I will research the school and healthcare bits..

I don't think it's such a huge risk we took risks when moving to France almost 4 years ago, obviously on a smaller scale but all the same we did and it's been a great adventure, the kids have loved it and have come out of it fluent in french...
The work situation here in France is very thin on the ground but my husband has been in work with the same company for most of our time here..
Moving to Canada does not scare us as much as it may have done 4 years ago..
#

You're braver than me then! I've got two kids and just wouldn't risk it, couldn't face the thought of hubby not finding work, spending all our savings while he's unemployed on schooling, living costs, etc, and then potentially having to uproot the kids again and return home if we have no success in finding work. Would scare the life out of me to take that chance (although I would do with no problem if we didn't have children) but good luck to you if you decide to. How old are your children?
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Old Jan 20th 2008, 4:24 pm
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Default Re: Any advice would be welcome..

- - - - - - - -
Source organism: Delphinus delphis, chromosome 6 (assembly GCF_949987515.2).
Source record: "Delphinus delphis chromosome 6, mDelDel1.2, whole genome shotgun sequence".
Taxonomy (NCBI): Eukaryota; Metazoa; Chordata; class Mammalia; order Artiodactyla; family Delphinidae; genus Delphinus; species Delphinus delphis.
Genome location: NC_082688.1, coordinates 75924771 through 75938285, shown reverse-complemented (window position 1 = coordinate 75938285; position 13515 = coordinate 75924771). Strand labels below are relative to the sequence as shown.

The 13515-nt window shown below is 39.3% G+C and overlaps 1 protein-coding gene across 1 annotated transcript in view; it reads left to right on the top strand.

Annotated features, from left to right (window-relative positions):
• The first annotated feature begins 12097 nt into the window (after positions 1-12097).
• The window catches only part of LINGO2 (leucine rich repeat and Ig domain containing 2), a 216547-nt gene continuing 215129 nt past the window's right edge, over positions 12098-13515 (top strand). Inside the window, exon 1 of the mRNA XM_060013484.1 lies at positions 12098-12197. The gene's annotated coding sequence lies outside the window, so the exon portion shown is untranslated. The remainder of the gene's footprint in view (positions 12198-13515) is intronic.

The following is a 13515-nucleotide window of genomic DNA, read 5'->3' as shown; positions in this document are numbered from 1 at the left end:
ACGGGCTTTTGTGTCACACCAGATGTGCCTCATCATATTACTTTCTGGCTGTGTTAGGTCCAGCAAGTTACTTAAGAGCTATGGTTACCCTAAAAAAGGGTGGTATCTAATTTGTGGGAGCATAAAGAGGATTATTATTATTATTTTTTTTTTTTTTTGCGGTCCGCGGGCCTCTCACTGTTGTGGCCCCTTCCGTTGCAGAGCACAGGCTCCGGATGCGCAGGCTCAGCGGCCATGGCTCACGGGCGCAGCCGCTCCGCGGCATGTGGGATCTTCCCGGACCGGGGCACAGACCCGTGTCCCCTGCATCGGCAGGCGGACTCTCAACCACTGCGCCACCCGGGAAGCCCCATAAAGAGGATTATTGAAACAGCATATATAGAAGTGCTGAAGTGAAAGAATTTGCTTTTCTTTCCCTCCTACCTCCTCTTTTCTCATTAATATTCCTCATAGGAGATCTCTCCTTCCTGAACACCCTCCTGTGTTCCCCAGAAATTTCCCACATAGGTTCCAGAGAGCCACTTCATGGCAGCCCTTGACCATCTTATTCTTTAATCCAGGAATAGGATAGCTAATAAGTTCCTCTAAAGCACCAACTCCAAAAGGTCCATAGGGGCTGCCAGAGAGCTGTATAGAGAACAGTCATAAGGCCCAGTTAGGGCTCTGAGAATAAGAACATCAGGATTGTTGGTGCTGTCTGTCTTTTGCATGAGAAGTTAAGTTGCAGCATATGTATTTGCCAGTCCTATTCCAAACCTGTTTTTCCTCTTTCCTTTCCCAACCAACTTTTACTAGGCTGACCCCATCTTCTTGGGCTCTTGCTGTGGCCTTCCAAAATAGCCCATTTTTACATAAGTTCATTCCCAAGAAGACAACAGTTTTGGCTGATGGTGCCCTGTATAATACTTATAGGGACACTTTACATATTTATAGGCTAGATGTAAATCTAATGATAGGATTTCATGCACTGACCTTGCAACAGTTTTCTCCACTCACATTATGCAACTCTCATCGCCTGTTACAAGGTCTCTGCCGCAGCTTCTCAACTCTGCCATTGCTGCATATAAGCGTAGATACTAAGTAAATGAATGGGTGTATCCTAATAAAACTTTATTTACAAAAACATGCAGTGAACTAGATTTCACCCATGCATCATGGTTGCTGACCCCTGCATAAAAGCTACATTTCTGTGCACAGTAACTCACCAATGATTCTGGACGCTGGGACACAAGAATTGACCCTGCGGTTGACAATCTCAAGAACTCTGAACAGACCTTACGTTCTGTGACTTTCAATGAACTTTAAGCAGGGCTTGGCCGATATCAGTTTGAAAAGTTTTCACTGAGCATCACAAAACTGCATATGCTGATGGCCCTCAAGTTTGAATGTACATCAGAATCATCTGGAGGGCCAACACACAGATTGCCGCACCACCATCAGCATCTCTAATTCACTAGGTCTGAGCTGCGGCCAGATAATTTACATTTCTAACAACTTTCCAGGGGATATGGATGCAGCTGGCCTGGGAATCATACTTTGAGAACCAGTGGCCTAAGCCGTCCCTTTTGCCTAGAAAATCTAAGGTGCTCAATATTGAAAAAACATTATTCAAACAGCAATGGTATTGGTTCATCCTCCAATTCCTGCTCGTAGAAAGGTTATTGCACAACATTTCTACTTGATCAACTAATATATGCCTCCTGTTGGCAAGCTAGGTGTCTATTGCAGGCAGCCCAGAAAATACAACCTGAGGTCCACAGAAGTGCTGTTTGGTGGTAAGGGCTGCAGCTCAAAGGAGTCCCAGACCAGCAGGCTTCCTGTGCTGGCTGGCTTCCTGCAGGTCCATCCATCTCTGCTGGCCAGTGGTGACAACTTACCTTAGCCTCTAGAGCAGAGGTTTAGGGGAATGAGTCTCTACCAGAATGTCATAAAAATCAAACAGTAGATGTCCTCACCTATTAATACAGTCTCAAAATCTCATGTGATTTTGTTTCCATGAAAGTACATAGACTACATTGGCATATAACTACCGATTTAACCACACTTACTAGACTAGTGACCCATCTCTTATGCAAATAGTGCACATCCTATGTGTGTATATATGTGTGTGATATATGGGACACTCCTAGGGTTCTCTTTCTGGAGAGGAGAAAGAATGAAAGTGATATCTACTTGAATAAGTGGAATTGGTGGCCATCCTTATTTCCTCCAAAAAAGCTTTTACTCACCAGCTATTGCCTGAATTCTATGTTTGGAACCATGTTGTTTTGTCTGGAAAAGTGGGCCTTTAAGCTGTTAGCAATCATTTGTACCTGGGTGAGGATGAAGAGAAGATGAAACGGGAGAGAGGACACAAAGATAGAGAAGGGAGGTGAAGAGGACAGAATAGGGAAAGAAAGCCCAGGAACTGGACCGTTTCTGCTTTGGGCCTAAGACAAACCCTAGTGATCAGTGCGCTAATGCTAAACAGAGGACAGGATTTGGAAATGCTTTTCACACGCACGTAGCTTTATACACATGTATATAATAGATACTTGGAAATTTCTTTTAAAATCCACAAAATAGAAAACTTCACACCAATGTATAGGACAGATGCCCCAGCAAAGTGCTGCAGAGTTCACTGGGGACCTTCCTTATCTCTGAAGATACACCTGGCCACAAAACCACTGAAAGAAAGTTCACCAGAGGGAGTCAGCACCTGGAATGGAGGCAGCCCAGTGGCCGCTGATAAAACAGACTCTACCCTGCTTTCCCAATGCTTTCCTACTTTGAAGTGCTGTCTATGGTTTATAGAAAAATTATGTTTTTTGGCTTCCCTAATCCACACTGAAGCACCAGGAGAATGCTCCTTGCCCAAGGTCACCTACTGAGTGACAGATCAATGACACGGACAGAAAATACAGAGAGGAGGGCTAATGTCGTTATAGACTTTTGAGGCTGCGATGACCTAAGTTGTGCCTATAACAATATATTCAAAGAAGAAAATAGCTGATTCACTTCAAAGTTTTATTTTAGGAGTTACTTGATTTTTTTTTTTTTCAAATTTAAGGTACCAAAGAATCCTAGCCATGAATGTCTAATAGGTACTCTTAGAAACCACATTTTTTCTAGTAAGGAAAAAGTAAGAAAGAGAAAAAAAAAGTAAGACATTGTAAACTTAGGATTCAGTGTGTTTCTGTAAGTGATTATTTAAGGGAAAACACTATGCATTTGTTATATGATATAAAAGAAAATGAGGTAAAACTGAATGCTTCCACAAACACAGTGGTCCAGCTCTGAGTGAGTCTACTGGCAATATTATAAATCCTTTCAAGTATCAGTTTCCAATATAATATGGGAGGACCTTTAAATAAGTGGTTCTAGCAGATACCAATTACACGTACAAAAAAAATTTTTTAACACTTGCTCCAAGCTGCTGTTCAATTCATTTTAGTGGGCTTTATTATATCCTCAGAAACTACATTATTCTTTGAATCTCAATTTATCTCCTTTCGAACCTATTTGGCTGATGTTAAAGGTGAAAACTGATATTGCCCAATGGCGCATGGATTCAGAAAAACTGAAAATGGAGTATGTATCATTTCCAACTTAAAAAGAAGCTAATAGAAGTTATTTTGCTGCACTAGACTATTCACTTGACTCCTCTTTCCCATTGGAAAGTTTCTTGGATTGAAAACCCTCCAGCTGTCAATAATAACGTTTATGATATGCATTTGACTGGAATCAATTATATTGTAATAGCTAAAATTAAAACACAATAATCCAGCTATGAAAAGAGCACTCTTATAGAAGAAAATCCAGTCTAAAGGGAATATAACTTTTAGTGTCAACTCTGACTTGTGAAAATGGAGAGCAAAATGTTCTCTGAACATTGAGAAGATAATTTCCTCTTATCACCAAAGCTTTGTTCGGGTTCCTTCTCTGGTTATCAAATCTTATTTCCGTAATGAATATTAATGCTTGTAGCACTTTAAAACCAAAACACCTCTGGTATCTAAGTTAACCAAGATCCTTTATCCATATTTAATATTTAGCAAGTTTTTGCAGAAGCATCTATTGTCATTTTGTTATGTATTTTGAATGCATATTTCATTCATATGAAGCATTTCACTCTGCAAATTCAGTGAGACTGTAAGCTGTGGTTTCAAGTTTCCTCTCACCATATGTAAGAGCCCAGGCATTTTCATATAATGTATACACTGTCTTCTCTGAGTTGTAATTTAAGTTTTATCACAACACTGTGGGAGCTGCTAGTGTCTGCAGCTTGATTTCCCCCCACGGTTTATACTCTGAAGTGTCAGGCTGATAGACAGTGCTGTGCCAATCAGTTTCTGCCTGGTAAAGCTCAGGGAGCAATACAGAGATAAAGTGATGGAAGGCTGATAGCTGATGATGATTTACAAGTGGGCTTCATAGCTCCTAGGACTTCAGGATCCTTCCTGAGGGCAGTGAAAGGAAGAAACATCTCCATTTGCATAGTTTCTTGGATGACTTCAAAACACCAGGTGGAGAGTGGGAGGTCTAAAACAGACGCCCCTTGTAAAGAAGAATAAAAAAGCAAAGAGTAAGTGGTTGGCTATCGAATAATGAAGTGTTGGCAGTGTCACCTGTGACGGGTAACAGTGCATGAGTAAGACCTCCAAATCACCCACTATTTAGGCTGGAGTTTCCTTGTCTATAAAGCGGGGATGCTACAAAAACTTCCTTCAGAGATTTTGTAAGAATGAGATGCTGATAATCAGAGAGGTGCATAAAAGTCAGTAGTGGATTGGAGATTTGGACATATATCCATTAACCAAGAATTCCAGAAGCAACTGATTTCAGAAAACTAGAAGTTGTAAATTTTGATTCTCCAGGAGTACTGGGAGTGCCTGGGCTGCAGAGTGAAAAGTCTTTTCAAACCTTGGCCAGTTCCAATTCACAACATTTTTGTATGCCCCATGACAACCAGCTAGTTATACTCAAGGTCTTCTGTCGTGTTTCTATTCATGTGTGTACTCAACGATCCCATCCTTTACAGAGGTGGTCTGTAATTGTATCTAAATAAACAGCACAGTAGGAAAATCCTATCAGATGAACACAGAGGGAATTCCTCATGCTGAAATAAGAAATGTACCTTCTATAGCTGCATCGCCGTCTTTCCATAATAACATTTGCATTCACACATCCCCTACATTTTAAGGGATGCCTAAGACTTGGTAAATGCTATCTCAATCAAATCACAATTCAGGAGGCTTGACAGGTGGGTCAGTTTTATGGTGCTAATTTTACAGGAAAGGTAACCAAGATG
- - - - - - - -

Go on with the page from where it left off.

Originally Posted by Beebop View Post
I think the difference is that you are EU citizens in France ( I assume).

I think there is a difference between coming for an extended recce and then finding a job to moving over lock, stock and barrel without the necessary visas.

I'm sure Andrew Miller would be able to explain the risks to your visa application as I am assuming there would be implications if the authorities decided you were living in Canada rather than just visiting or second homing.

Sorry to be negative but there is a difference, even if it just down to getting your stuff shipped in, even if it is only for an initial 6 months. BTW, the 6 months is at the discretion of the immigration officer at the point of entry.....
Also as EU citizens in France you can work easily without a visa whereas in Canada it's much more difficult and therefore any potential employer has to *really* want to employ you iyswim? An employer has to do quite a bit of time consuming paperwork to prove no other Canadian can fill the position, spend money on it all, and wait for months before you can start work. So it's much easier for them to just employ a Canadian that can start straight away, not cost them anything, and is less hassle. That's why you need to have specialist skills to take that risk I would say, to be certain of getting a job.

Don't want to be negative but just something think about perhaps?